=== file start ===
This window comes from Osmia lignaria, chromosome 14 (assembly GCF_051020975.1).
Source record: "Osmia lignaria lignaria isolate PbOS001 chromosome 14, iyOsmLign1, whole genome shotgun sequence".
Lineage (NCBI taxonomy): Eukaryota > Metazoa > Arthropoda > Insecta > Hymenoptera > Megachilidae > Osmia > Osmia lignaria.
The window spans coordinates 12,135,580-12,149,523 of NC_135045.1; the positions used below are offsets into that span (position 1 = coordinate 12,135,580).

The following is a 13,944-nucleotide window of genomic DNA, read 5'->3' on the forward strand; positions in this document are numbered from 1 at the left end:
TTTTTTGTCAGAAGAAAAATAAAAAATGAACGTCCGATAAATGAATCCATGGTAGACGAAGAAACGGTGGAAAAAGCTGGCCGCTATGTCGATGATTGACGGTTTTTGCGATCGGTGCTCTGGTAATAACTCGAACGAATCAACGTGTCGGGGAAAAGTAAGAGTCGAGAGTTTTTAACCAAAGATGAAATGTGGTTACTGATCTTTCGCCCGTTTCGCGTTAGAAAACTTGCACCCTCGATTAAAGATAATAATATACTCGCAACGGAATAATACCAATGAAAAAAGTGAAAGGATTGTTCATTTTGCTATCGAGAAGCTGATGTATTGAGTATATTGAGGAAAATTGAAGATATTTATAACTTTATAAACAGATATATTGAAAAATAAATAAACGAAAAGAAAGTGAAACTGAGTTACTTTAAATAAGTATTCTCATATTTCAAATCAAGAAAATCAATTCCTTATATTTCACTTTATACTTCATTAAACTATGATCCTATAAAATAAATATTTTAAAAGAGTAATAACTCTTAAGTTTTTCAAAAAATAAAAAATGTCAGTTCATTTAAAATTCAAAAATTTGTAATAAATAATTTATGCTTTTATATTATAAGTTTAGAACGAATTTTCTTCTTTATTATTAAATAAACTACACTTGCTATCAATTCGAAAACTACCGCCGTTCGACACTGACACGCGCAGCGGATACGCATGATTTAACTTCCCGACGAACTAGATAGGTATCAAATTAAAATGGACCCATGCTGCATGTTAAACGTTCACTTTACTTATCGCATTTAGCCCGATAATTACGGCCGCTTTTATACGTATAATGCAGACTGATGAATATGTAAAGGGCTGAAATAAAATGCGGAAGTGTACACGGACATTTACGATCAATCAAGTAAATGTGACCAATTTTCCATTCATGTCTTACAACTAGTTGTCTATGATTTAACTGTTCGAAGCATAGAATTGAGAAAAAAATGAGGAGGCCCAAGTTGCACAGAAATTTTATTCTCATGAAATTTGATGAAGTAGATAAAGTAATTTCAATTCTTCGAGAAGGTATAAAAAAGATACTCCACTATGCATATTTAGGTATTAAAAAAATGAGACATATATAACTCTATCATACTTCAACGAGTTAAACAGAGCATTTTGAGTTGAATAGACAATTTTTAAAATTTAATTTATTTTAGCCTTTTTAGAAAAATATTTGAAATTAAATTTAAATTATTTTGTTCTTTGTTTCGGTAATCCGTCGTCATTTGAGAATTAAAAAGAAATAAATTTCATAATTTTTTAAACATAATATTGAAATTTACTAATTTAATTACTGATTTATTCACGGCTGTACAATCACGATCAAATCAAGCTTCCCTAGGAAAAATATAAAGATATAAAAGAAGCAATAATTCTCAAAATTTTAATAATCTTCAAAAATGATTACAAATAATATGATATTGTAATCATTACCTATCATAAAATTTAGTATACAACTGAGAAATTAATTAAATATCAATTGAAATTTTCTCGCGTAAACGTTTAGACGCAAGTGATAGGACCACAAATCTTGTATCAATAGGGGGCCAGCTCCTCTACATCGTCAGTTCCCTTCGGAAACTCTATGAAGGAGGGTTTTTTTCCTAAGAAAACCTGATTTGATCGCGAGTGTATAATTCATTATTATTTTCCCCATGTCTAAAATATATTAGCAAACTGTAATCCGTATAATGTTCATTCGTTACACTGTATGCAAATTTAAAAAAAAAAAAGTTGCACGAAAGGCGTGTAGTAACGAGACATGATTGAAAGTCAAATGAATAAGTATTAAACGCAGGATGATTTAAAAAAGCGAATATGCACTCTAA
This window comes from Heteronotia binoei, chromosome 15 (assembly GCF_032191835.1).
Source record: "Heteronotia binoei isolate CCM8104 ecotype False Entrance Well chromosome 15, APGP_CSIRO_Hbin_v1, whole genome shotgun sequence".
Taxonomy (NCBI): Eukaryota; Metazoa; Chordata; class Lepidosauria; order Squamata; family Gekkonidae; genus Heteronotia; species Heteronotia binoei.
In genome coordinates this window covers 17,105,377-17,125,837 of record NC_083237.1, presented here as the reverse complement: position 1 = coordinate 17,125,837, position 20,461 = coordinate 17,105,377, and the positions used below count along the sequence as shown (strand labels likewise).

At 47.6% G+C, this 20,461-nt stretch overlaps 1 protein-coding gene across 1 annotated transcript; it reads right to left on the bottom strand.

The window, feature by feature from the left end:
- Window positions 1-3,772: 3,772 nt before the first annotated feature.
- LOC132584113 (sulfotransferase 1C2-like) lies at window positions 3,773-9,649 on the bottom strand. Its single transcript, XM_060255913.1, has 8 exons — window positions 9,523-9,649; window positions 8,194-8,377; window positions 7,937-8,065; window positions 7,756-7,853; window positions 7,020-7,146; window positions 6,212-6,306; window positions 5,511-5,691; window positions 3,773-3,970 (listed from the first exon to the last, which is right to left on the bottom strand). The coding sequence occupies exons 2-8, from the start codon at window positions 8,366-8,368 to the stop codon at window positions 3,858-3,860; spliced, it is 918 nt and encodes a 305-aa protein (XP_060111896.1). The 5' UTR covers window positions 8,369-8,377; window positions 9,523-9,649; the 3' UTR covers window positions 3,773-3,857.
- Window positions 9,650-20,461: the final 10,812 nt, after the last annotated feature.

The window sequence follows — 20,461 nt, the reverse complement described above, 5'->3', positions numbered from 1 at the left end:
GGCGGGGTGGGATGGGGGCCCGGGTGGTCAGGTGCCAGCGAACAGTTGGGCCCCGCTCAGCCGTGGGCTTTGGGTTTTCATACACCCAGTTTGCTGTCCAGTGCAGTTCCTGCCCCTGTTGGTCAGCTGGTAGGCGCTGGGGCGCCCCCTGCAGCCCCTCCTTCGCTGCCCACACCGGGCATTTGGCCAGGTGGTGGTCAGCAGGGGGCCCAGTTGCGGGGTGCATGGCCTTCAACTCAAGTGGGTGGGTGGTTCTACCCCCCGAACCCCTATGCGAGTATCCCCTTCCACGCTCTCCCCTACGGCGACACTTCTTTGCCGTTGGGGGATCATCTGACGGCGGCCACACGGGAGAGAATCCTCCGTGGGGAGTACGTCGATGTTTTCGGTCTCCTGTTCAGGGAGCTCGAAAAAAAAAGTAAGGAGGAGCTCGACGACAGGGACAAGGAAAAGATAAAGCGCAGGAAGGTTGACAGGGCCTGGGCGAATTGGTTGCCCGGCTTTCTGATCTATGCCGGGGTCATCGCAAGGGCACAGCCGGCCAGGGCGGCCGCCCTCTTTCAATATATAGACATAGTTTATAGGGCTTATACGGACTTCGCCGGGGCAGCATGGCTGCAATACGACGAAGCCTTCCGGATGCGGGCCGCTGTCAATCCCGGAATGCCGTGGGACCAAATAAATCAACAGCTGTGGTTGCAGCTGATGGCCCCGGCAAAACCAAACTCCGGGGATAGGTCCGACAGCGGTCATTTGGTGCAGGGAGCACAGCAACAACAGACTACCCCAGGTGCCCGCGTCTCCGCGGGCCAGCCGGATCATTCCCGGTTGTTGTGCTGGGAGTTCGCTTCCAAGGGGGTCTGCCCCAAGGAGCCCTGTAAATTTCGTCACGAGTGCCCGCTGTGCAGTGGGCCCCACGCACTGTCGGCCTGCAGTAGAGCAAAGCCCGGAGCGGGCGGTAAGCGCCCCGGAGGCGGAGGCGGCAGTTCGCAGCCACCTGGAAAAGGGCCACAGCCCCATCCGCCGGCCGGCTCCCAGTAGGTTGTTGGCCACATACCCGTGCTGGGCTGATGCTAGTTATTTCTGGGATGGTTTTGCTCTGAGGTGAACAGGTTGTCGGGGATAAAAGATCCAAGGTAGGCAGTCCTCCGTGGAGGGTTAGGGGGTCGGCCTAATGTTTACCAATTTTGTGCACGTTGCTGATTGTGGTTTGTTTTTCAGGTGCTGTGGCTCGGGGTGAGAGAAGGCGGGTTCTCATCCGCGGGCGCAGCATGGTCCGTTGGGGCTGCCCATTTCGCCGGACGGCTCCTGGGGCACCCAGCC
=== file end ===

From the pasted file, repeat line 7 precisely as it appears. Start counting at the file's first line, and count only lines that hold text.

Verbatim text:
This window comes from Heteronotia binoei, chromosome 15 (assembly GCF_032191835.1).